Gold soared past the technical $1,800 threshold on Wednesday, scaling its highest since September 2011, as investors bolted for safety from the novel coronavirus and central banks poured in powerful stimulus to cushion its economic fallout.
Spot gold rallied 0.9% to $1,811.01 per ounce. U.S. gold futures settled 0.6% higher at $1,820.60.
"The pillars of support are the fiscal and monetary stimulus," along with monetary inflows into gold-backed exchange traded funds and other investments, said David Meger, director of metals trading at High Ridge Futures.
"The constant injection of liquidity into the market continues to be the most prominent positive factor, as the dollar has been weakening and supporting commodity prices, but more specifically gold and silver."
Prices earlier in the session vaulted to $1,817.71, the highest level since Sept. 19, 2011, and were holding below the all-time peak of $1,920.30 hit the same month.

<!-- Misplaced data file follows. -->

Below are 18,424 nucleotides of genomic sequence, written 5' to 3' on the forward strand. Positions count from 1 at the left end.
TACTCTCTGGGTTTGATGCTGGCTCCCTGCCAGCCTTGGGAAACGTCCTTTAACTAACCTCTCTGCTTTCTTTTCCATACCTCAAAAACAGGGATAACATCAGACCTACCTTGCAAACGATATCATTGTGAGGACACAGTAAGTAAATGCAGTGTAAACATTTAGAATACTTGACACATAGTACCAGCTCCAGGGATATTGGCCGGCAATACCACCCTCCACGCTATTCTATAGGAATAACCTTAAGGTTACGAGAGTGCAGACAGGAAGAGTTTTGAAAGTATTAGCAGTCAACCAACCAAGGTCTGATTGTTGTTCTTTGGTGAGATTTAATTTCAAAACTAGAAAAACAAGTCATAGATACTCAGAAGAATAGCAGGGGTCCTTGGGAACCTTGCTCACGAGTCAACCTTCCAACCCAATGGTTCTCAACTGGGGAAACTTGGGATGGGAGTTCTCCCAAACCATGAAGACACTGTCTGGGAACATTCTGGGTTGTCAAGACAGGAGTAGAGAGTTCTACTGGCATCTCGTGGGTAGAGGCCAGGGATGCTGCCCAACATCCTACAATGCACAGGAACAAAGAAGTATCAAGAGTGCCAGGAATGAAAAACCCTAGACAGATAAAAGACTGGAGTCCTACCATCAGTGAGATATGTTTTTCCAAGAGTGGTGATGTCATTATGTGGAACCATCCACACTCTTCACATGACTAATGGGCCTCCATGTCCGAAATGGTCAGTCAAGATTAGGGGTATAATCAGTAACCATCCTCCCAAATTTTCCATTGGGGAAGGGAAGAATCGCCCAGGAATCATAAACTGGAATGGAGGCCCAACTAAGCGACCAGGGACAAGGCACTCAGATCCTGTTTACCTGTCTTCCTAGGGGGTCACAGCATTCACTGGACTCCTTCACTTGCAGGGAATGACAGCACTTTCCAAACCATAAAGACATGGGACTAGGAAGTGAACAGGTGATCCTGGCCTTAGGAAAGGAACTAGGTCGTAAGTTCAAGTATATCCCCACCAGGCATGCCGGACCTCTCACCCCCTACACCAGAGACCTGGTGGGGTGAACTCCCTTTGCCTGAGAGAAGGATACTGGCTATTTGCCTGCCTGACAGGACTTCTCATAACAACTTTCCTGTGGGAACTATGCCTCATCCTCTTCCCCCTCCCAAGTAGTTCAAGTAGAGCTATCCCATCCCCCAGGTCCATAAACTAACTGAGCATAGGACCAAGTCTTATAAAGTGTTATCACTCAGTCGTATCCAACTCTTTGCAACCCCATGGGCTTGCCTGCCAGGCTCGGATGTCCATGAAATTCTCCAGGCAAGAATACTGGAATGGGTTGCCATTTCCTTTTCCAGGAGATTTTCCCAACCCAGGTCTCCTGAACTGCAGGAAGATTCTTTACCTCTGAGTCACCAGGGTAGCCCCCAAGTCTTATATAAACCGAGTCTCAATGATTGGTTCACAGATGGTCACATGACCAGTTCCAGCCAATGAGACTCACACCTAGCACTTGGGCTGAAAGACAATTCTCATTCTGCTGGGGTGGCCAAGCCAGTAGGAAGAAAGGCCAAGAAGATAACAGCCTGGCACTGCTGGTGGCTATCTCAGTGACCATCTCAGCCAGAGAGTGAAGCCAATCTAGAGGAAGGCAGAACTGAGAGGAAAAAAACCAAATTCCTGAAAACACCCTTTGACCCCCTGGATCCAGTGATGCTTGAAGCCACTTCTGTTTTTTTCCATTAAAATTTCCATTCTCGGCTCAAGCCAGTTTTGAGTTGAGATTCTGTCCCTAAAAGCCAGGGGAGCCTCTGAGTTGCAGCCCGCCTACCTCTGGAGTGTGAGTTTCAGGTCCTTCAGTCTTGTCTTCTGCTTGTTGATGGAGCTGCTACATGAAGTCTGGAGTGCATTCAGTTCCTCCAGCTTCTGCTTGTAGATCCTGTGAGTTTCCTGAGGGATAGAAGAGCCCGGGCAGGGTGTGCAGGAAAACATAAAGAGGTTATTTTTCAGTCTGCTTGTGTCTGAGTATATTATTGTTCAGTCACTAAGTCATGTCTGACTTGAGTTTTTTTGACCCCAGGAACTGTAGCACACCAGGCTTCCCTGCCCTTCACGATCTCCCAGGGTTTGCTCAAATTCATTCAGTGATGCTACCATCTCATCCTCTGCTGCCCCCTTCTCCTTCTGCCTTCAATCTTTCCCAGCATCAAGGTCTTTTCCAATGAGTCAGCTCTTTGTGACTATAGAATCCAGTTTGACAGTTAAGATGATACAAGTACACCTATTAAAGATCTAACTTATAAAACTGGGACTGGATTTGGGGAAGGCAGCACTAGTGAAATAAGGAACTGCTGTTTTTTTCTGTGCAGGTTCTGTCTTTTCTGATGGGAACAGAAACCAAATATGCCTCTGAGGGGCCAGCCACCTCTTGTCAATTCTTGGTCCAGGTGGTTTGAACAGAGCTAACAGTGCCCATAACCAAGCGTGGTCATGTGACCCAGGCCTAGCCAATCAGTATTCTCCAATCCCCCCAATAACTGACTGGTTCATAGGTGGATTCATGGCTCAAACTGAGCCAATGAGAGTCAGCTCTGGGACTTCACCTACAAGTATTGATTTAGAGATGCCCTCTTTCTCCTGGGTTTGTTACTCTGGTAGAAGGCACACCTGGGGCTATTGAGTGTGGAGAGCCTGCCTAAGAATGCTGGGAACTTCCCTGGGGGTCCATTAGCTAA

The yellow metal has charted solid gains this year as the global economy grapples with the impact of the pandemic, which has infected more than 11.89 million people worldwide.
Travel curbs to prevent the spread of virus have also thwarted grey-market operators in the world's second largest gold consumer, India.
Gold-backed exchange traded funds added 734 tonnes to their holdings in the first half of 2020 - more than in any previous full year, the World Gold Council said on Tuesday.
"We believe the bull market is being further energized by the ongoing fallout from the pandemic and is likely to stay firm," HSBC analysts said in a note.
"The perceived need for a 'safe haven' even in the event of further relaxation of the lockdowns and equity gains is likely to keep gold well supported for the balance of the year."
The dollar index slid, while U.S. stocks rallied as investors weighed hopes for a swift economic recovery against fears about a resurgence of the pandemic.
In other metals, silver jumped 1.9% to $18.64 per ounce. Palladium gained 0.3% to $1,921.99 per ounce, platinum rose 0.9% to $843.30 per ounce.